<span style="color: #F00; font-weight: bold;">Password's do not match</span>
    <?php }
    ?>
<label class="lblLabel">&nbsp;</label><input id="submit" type="submit" name="submit" value="Change Password"><br />
</fieldset>

</form>

It's calling to change the password under the password column to sha1, in the users table. All current passwords in the users table are md5 and need to be converted into sha1.

Sorry if this doesn't make sense.

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2  
Out of curiousity, why not SHA the MD5'd password? –  ChrisForrence Jun 20 '13 at 19:04
    
Also, did you see this question? –  ChrisForrence Jun 20 '13 at 19:05
    
I'm not familiar with password hashing. I have 1,000+ registered users, all with MD5 passwords that need to be switched into SHA1 so they can login successfully. –  user2506542 Jun 20 '13 at 19:06
    
Basically, what you'd be doing is, one time only, going through each user and SHA-hashing their password. This creates a SHA-hash of the password. When you do your login check, you'd MD5-hash the given password, SHA-hash that result, then check that against your user table. It would be minimal initial work for you, and it would be a seamless transition for your users (they wouldn't have to change their password, you wouldn't have to maintain two records of their password, etc.) –  ChrisForrence Jun 20 '13 at 19:08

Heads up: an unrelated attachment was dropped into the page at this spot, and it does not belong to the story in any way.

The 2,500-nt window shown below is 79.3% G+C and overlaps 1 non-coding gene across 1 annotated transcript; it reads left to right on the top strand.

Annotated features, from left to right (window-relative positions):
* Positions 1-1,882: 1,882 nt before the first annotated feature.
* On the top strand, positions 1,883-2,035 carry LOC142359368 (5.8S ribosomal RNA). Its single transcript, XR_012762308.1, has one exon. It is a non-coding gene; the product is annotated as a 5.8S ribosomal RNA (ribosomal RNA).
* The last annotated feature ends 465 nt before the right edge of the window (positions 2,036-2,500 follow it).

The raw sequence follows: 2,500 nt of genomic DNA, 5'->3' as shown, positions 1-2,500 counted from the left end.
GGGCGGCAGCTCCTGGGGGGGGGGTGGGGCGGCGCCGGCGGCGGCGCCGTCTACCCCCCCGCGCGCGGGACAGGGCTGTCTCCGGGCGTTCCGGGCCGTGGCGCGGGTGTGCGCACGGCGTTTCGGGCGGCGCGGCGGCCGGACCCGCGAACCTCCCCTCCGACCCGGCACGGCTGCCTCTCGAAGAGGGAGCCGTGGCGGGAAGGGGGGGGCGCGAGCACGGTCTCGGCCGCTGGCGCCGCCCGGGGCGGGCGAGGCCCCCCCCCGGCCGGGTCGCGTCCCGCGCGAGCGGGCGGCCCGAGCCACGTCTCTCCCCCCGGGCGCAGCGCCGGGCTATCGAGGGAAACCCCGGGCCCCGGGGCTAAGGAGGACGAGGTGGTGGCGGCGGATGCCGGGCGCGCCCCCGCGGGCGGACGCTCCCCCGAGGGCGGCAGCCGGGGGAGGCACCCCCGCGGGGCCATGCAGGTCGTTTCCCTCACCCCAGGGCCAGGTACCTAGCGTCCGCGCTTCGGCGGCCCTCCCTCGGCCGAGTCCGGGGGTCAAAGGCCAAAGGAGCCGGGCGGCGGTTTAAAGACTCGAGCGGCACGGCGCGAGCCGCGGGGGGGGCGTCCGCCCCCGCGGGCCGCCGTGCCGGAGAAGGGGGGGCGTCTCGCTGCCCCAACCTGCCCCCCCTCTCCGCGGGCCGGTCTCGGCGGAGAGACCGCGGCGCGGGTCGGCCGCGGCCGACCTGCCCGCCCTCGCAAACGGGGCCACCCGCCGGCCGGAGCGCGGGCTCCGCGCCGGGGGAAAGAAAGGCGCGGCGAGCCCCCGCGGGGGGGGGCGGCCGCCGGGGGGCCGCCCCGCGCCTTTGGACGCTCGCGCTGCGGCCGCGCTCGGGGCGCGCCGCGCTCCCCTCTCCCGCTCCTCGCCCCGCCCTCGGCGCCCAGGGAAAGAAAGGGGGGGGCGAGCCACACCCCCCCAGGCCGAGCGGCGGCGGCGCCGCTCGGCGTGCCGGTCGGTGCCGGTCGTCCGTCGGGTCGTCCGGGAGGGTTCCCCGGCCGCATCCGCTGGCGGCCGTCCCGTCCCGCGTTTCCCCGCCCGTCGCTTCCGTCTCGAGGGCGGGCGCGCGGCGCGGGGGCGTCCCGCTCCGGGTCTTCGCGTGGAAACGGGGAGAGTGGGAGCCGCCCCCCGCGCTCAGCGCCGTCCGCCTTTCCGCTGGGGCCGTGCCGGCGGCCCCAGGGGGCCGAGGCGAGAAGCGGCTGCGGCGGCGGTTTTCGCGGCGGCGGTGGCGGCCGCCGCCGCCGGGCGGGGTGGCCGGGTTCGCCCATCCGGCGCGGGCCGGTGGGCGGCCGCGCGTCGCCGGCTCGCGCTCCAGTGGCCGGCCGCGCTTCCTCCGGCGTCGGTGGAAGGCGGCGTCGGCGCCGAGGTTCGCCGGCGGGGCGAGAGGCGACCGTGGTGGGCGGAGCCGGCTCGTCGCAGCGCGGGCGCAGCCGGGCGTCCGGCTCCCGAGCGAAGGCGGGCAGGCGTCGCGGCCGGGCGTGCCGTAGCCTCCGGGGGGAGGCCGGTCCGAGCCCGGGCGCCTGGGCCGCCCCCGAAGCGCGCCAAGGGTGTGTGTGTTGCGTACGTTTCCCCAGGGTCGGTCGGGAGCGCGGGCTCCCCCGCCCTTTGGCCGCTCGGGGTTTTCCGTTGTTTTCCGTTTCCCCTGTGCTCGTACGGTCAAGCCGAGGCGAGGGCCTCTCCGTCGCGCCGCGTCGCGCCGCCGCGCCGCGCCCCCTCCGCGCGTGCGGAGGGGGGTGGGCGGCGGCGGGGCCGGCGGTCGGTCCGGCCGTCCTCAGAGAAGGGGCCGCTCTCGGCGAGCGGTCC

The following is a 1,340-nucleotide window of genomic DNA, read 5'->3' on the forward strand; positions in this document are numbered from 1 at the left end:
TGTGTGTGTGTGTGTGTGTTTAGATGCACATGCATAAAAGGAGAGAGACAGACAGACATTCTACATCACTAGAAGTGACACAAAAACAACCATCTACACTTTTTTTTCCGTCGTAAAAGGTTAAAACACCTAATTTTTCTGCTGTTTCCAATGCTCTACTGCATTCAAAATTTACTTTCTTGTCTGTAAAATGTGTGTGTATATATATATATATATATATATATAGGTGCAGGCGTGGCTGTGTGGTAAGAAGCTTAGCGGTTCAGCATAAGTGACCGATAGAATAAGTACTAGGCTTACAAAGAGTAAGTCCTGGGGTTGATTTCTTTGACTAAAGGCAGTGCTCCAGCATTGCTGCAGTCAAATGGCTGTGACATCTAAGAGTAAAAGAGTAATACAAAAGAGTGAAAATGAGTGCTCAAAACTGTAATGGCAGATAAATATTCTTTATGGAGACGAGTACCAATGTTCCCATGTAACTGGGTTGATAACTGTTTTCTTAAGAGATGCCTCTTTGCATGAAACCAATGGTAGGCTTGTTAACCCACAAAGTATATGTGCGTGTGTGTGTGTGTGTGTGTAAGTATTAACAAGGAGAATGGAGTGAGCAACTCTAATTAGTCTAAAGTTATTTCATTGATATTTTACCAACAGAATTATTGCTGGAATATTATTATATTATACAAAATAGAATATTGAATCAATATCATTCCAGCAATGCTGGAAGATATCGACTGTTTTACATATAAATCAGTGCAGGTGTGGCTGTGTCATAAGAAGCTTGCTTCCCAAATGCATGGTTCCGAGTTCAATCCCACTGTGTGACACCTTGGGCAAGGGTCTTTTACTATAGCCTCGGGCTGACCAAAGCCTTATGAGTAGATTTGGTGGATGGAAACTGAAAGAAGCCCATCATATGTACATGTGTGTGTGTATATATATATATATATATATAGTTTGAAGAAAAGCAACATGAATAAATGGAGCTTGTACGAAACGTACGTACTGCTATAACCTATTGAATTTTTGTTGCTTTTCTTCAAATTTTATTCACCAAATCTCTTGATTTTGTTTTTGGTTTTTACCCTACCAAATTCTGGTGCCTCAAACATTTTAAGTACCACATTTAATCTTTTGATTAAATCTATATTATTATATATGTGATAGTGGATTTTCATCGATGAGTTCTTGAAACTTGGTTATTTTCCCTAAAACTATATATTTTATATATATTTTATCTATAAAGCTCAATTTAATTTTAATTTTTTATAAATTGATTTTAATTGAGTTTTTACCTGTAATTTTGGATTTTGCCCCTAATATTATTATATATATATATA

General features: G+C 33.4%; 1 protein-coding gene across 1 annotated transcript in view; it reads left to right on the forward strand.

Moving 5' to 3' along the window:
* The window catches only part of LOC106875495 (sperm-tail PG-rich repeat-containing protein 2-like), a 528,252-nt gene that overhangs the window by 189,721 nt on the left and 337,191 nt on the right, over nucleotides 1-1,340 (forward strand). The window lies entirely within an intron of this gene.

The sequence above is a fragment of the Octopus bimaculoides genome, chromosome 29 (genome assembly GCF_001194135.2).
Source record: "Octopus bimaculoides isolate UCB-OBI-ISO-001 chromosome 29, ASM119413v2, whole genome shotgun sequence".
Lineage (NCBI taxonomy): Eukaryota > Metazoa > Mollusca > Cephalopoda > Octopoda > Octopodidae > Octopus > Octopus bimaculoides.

1  
How large is your password field in the database? It may be too small, which would cause the password to truncate, causing all attempts to validate against the database to fail. –  ChrisForrence Jun 20 '13 at 19:45
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2 Answers 2

Every password-storing-system must have the option to switch to a better hash algorithm, your problem is not a one-time migration problem. Good password hash algorithms like BCrypt have a cost factor, from time to time you have to increase this cost factor (because of faster hardware), then you need the exact same procedure as you need for the migration.

That leads to your biggest problem, SHA-1 is not appropriate to hash passwords, especially if it is salted with a constant salt. It is ways too fast and makes it easy to brute-force (3 Giga hashes per second with common hardware in 2013). That's why one should use a slow key-derivation function like BCrypt. If you take the effort to migrate your hashes, then better switch straight to BCrypt.

The usual way to switch to a better hash algorithm is to wait until the user logs in the next time (in contrast to your example, the user doesn't need to change the password then). Then you take this steps: